Cryopreservation of the Norway spruce tissue culture line able to produce extracellular lignin

  • Sonja Viljamaa
  • Evgenia Dikareva
  • Jonne Tolonen
  • Jaanika Edesi
  • Kaloian Nickolov
  • Teresa Laitinen
  • Tapio Laakso
  • Risto Korpinen
  • Pekka Saranpää
  • Soile Jokipii-Lukkari
  • Anna Kärkönen
  • Hely Häggman
Original Article


A cryopreservation method was developed for a Norway spruce (Picea abies L. Karst.) cell line characterised by highly vacuolated cells and ability to produce natural-like extracellular lignin in a cell suspension culture. Spruce callus cultured in a photoperiod of 16 h light, 8 h dark contained two types of callus morphologies. Soft callus was composed of loosely bound cells that dispersed into single cells and small cell aggregates when transferred into liquid medium. The callus with hard morphology had also cells that were more tightly attached to each other; this callus formed bigger cell aggregates in liquid medium in addition to single cells and small cell aggregates. The hard callus contained higher concentration of intracellular phenolic compounds as compared to soft callus. For cryopreservation, a vitrification method with plant vitrification solution 2 (PVS2) was used. To reduce cellular water content, spruce calli were pre-cultured on a culture medium with increasing sucrose concentration (0.2 and 0.4 M; one day on each). The cryopreservation survival rate of callus with hard morphology was significantly higher than that with soft morphology (45 ± 8% and 5 ± 5%, respectively). Pre-culturing in continuous light for several weeks led exclusively to formation of a hard-type callus, which had a survival rate of 48 ± 16% in cryopreservation. Expression of candidate genes of the monolignol biosynthesis pathway, Fourier transform infrared spectra and pyrolysis breakdown products of extracellular lignin were similar in control cultures and those originating from cryopreserved cells suggesting that cryopreservation is a feasible method for long-term storage of the lignin-forming cell line.


Cryopreservation Lignin formation Norway spruce cell culture Picea abies Vitrification 



Caffeoyl-CoA 3-O-methyltransferase


4-Coumarate-CoA ligase


Cinnamyl alcohol dehydrogenase


Fourier transform infrared spectroscopy


Milled wood lignin


Plant vitrification solution 2


Pyrolysis gas chromatography mass spectrometry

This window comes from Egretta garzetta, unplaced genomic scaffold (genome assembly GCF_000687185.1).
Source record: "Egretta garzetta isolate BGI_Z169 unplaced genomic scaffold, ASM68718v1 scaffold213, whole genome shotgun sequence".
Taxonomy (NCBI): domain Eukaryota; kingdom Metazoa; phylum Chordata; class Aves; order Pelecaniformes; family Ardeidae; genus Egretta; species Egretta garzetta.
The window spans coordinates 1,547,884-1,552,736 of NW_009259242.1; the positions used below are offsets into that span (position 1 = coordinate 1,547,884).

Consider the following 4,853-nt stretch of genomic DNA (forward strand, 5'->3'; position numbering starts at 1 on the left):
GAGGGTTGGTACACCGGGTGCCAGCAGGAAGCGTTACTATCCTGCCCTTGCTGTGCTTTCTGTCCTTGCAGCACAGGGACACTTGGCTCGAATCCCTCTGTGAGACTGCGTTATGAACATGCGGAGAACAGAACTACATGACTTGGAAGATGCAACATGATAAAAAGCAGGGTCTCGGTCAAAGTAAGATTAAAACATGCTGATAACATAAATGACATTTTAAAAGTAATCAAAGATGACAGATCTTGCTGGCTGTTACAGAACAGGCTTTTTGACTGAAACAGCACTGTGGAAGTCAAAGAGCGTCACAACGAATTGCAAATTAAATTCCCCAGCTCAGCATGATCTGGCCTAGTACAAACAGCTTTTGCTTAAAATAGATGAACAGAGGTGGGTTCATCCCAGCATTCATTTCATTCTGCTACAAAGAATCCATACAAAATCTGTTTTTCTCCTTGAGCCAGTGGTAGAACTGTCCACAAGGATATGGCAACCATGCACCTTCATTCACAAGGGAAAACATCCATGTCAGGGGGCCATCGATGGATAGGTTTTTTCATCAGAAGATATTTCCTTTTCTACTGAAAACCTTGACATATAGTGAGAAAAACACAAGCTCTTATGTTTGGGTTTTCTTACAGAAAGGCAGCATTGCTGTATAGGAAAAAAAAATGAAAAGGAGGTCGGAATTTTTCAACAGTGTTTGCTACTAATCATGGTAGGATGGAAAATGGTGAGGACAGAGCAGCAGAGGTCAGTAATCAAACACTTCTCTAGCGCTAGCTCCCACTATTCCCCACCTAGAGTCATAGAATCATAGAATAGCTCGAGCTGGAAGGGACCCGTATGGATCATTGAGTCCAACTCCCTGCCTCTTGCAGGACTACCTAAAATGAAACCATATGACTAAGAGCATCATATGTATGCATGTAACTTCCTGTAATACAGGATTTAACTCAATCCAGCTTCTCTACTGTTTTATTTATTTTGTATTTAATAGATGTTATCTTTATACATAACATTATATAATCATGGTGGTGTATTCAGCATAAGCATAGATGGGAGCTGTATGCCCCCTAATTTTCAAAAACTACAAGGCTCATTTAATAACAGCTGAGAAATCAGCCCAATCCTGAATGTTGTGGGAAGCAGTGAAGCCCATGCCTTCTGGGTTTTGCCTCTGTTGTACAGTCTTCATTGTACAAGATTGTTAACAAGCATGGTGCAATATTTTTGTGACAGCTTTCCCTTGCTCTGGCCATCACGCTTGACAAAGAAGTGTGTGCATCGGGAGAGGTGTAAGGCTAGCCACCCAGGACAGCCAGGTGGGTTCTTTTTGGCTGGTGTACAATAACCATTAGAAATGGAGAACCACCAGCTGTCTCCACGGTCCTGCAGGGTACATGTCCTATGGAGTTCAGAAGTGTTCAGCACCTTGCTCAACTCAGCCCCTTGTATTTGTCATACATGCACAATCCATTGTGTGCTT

We thank Ms Kaija Porkka for the initial characterization of the hard and soft calli. We thank funding from the Academy of Finland (decisions #251390, #256174 and #283245 to A.K.) and the Natural History Society of Oulu (Grant to S.V.). Te. L. thanks the Finnish Cultural Foundation, Häme Regional Fund for funding. Green chemistry from forest—Natural Resources Institute Finland self-funded project is also acknowledged.

Author Contributions

AK, HH, JE, SJ-L and PS conceived and designed the experiments. SV, ED, JT, JE, KN, TeL, TaL, and AK performed the research. RK performed pyrolysis and data analysis. SV, ED, SJ-L, TaL, RK, PS, AK, and HH wrote the manuscript. All authors read and approved the manuscript.

Compliance with ethical standards

Conflict of interest

The authors declare that they have no conflict of interest.

Supplementary material

11240_2017_1375_MOESM1_ESM.pdf (742 kb)
Supplementary material 1 (PDF 741 KB)


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Copyright information

© Springer Science+Business Media B.V., part of Springer Nature 2018

Authors and Affiliations

  1. 1.Department of Ecology and GeneticsUniversity of OuluOuluFinland
  2. 2.Department of Agricultural Sciences, Viikki Plant Science CentreUniversity of HelsinkiHelsinkiFinland
  3. 3.Natural Resources Institute Finland (Luke), Production Systems, Biomass Characterization and PropertiesEspooFinland
  4. 4.Natural Resources Institute Finland (Luke), Production Systems, Biorefinery and BioproductsEspooFinland
  5. 5.Natural Resources Institute Finland (Luke), Plant GeneticsHelsinkiFinland
  6. 6.Umeå Plant Science Centre, Department of Forest Genetics and Plant PhysiologySwedish University of Agricultural SciencesUmeåSweden
  7. 7.Department of Agricultural Sciences, Viikki Plant Science CentreUniversity of HelsinkiHelsinkiFinland

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